No need for speed
By Tech. Sgt. Vann Miller, Air Force Academy Public Affairs
/ Published October 05, 2012
U.S. AIR FORCE ACADEMY, Colo. -- Driving on the Academy in the morning may have become more congested, but that's no reason to get caught driving over the speed limit, according to one base official.
Lately, speeding has become more of a problem, according to Master Sgt. Ryan Tanner, 10th Security Forces Squadron operations superintendent. This is primarily due to the change in the Air Academy High School hours.
"This small 30 minute change has essentially forced both school and normal morning traffic to the South Gate at the same time," Tanner said. "The significant backups may delay some individuals who then choose to speed to get to their destinations on-time."
Security Forces are being proactive in focused patrolling, Tanner said. Basic tactics like speed enforcement and ticket writing, are just some of the tools used by patrollers in high traffic or populated areas.
Civilians ticketed on base for moving violations will receive a violation notice Form 1805, according to the base judge advocate office.
Though the recipient has the option to contest the violation, this is handled through the federal magistrate system. Uncontested notices have monetary penalties and are paid to the Colorado Springs Magistrate Court.
Under the Colorado Revised Statutes, many of the more severe offenses such as DUIs or reckless driving typically require a mandatory court summons.
Examples of the fines drivers may encounter for speeding are as follows: 10-19 miles per hour over the posted speed limit can result in a fine of $135; while driving more than 25 miles per hour over the posted speed limit would result in a mandatory court summons, according to Tanner.
Active-duty members, reservists on active-duty orders and civilians driving government owned vehicles are issued an armed forces traffic ticket for moving violations. The Defense Department Form 1408 does not impose a monetary fine but levies points against on-base driving privileges, according to the legal office.
"Speeding is not worth the risk," said Scott McLauthlin, an attorney with the Academy legal office. "In addition to putting yourself and others at risk by speeding by disregarding traffic rules, the Air Force has a system in place which holds both civilians and military members responsible for their actions."
Civilians who are military dependents will be responsible for notifying their sponsor of their speeding violation. The sponsors must then report the incident to their commander or supervisor, McLauthlin said.
Under the discretion of the installation commander, on base driving privileges may be suspended.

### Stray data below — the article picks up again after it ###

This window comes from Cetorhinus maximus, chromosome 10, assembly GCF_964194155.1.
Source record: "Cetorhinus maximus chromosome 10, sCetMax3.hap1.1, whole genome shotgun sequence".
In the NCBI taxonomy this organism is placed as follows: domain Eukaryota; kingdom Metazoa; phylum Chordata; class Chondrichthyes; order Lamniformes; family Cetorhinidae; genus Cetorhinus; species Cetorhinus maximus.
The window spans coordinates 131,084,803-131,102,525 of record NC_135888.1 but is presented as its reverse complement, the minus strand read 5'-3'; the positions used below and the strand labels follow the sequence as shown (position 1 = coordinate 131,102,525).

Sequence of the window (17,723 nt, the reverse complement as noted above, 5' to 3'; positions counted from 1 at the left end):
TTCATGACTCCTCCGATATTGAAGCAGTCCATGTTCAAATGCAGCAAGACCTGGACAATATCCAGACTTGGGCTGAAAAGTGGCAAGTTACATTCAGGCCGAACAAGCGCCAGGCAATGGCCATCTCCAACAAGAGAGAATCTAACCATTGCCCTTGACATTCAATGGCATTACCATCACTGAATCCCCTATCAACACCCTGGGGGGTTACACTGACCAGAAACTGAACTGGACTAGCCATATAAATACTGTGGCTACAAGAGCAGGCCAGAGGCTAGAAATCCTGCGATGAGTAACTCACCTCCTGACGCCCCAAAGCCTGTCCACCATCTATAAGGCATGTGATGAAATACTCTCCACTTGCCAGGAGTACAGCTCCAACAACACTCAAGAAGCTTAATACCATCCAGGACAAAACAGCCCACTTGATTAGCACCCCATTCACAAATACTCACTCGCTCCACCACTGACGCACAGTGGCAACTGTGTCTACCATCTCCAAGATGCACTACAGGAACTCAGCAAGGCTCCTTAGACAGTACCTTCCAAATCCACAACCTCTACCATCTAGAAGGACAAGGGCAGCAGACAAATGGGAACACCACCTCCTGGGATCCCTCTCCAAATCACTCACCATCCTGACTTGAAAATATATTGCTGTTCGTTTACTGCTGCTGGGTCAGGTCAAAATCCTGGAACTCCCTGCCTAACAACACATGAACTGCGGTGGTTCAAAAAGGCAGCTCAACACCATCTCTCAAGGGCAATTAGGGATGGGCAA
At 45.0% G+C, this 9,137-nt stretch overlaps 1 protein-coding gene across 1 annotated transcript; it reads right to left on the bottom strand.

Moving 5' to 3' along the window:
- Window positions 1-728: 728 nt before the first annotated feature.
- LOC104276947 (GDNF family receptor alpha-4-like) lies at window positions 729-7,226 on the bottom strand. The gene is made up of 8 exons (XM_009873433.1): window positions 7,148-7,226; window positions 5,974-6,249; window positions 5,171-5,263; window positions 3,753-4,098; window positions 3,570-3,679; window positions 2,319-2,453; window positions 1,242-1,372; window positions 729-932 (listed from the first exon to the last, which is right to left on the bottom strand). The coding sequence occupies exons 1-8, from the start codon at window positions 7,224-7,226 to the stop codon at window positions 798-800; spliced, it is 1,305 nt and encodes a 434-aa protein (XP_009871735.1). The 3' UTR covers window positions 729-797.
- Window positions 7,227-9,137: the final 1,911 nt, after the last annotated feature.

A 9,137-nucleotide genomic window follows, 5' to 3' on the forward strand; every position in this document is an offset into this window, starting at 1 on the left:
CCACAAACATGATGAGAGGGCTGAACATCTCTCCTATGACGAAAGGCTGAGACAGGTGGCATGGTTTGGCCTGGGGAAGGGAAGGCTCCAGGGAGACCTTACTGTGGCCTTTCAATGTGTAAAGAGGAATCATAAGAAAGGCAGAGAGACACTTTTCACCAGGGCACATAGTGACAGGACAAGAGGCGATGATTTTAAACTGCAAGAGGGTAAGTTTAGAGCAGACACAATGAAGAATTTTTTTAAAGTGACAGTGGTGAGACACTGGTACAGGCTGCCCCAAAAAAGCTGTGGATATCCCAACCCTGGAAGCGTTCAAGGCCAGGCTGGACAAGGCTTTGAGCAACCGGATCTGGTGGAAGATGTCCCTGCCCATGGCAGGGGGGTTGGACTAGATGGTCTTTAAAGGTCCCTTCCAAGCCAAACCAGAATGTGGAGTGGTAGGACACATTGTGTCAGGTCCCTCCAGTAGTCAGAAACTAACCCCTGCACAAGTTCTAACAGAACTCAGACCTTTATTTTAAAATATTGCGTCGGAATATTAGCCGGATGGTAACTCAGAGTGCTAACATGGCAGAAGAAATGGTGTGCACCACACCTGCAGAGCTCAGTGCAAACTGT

"Driving on base is a privilege," McLauthlin said. "If your privileges are suspended you may not drive your car anywhere on the installation." Service members are also subject to administrative actions, such as a letter of counseling, letter of admonishment or letter of reprimand.
"Though driving the speed limit may feel slow at times, imagine how slow it will feel if you actually have to walk," McLauthlin added.
Statistically, speeding is one of the leading factors in automobile crashes: It contributes to approximately 31 percent of all fatal crashes, according to the National Highway Traffic Safety Administration. That's why the safety office encourages everyone on base to drive safely.
"The probability of injury and the severity of those injuries increases -- not linearly, but exponentially -- with vehicle speed," said Clifford Tebbe, deputy director of the Academy Safety Office. "And speeding is not just driving faster than the posted speed limit. It is also driving too fast for conditions."
Safety personnel point out that driving on the Academy is a unique experience with vistas and conditions that many bases may not have.
The open stretches of road offering less congestion in many areas, and relatively higher speeds can lull people into complacency as it relates to driving, Tebbe said.
But Academy roads also have hazards such as wildlife, visiting hikers and bicyclists and some narrow and winding roads.
Another factor that speeding affects is a driver's reaction time. Drivers may notice the posted speed limits drastically decrease near the pop -up barriers at the north and south gates. According to the safety office, the 25 mph speed limit at the barriers is critical to occupant protection.
"If the barriers had to be activated, striking the barrier at speeds in excess of 25 miles per hour greatly increases the potential for occupant injury," Tebbe said. "Gates are areas of congestion and activity; the gate guards may be diverting unauthorized personnel back off base.
"They may, at a moment's notice, have to secure the gates or engage the barriers," Tebbe added. "Speeding reduces reaction time and greatly increases the chance of injury."